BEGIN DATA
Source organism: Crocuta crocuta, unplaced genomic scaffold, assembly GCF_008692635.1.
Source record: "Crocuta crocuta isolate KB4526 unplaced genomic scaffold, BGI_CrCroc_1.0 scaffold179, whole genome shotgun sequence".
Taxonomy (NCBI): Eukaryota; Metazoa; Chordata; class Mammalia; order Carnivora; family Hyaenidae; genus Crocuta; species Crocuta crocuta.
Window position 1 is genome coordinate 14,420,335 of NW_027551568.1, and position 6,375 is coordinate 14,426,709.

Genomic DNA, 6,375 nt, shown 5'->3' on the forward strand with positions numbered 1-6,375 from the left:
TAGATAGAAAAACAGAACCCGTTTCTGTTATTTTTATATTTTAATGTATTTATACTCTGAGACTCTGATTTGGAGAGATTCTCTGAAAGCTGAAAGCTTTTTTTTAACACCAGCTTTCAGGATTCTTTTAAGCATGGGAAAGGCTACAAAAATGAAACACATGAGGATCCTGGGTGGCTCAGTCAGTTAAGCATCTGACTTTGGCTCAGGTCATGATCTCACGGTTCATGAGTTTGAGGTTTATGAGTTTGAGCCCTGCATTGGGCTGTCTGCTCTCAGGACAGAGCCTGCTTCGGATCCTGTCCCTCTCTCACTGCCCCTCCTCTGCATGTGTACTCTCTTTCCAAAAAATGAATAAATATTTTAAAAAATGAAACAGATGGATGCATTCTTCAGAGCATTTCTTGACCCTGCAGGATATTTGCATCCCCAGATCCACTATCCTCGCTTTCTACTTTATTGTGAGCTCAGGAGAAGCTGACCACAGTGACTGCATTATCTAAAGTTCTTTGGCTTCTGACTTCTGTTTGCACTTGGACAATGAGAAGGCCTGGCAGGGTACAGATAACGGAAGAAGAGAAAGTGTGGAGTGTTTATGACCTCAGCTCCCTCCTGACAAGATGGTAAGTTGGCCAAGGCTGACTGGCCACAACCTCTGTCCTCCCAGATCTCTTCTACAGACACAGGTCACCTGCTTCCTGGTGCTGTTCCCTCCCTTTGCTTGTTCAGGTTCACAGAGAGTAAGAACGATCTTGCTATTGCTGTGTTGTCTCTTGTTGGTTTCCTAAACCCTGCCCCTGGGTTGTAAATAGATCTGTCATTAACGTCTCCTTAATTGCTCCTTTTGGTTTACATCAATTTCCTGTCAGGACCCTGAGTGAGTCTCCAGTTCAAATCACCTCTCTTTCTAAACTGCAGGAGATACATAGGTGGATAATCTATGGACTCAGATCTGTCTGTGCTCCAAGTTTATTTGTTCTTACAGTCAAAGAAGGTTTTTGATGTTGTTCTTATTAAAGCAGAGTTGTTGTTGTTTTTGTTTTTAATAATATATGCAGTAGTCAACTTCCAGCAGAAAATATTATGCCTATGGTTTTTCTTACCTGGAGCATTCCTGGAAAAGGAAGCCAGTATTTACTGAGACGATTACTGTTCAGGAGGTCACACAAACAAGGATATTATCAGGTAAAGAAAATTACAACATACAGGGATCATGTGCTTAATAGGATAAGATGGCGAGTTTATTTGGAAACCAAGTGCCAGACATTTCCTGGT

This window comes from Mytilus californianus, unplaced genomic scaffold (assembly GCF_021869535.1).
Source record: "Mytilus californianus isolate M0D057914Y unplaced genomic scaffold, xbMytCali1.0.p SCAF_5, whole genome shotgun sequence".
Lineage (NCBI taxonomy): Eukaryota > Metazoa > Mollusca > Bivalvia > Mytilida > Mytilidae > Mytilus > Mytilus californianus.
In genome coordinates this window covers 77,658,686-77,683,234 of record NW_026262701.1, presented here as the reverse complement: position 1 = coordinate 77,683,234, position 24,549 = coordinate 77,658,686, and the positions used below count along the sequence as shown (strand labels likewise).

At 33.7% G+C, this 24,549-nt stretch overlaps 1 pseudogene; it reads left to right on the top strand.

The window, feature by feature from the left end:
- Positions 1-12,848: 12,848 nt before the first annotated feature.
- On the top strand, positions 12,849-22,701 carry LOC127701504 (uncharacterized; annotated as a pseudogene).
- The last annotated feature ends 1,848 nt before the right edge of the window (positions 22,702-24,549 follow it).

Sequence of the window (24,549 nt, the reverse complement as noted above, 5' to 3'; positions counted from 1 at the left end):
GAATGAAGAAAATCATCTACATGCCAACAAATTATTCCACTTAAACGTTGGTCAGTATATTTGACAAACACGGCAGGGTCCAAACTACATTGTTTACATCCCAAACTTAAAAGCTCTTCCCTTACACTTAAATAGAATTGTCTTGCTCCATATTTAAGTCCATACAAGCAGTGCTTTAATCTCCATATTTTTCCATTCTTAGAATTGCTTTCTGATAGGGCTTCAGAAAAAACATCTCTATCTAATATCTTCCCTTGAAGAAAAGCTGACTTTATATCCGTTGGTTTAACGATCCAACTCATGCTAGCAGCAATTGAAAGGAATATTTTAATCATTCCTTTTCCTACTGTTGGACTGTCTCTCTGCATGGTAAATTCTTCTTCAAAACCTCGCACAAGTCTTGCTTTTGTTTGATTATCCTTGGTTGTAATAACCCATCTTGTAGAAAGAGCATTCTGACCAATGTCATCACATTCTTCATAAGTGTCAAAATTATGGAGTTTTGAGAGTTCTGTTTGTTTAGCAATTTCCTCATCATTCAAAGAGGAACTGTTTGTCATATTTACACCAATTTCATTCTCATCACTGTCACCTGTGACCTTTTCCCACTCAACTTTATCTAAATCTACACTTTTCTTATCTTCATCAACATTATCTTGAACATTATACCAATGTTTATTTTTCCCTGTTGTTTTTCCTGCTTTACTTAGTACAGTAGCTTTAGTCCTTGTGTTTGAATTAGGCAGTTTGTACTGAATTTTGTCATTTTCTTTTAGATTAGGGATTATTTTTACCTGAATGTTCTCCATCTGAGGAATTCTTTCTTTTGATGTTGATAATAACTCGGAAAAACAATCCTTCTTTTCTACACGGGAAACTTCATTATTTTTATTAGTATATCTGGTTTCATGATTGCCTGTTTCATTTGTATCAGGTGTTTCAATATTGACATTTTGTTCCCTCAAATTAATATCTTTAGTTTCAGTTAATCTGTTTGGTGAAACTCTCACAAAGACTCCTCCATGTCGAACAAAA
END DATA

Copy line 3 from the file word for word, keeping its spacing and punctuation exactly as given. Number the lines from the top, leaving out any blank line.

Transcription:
Taxonomy (NCBI): Eukaryota; Metazoa; Chordata; class Mammalia; order Carnivora; family Hyaenidae; genus Crocuta; species Crocuta crocuta.